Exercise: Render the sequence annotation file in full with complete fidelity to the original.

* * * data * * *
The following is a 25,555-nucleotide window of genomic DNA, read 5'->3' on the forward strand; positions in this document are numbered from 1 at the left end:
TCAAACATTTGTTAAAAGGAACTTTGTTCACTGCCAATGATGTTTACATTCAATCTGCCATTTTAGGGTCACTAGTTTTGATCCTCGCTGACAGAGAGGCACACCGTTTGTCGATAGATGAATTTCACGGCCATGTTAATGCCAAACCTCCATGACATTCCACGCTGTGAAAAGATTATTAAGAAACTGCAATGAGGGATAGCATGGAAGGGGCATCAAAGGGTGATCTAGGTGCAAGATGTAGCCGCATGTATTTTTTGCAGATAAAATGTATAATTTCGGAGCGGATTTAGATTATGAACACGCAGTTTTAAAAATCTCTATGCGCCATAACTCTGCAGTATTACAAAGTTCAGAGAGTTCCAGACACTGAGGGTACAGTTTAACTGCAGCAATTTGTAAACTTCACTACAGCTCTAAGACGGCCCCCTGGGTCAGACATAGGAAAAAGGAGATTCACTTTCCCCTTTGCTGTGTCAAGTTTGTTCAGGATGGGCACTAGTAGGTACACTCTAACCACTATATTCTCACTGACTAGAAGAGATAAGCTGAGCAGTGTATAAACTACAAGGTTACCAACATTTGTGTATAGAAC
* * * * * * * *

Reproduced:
The following is a 25,555-nucleotide window of genomic DNA, read 5'->3' on the forward strand; positions in this document are numbered from 1 at the left end:
TCAAACATTTGTTAAAAGGAACTTTGTTCACTGCCAATGATGTTTACATTCAATCTGCCATTTTAGGGTCACTAGTTTTGATCCTCGCTGACAGAGAGGCACACCGTTTGTCGATAGATGAATTTCACGGCCATGTTAATGCCAAACCTCCATGACATTCCACGCTGTGAAAAGATTATTAAGAAACTGCAATGAGGGATAGCATGGAAGGGGCATCAAAGGGTGATCTAGGTGCAAGATGTAGCCGCATGTATTTTTTGCAGATAAAATGTATAATTTCGGAGCGGATTTAGATTATGAACACGCAGTTTTAAAAATCTCTATGCGCCATAACTCTGCAGTATTACAAAGTTCAGAGAGTTCCAGACACTGAGGGTACAGTTTAACTGCAGCAATTTGTAAACTTCACTACAGCTCTAAGACGGCCCCCTGGGTCAGACATAGGAAAAAGGAGATTCACTTTCCCCTTTGCTGTGTCAAGTTTGTTCAGGATGGGCACTAGTAGGTACACTCTAACCACTATATTCTCACTGACTAGAAGAGATAAGCTGAGCAGTGTATAAACTACAAGGTTACCAACATTTGTGTATAGAAC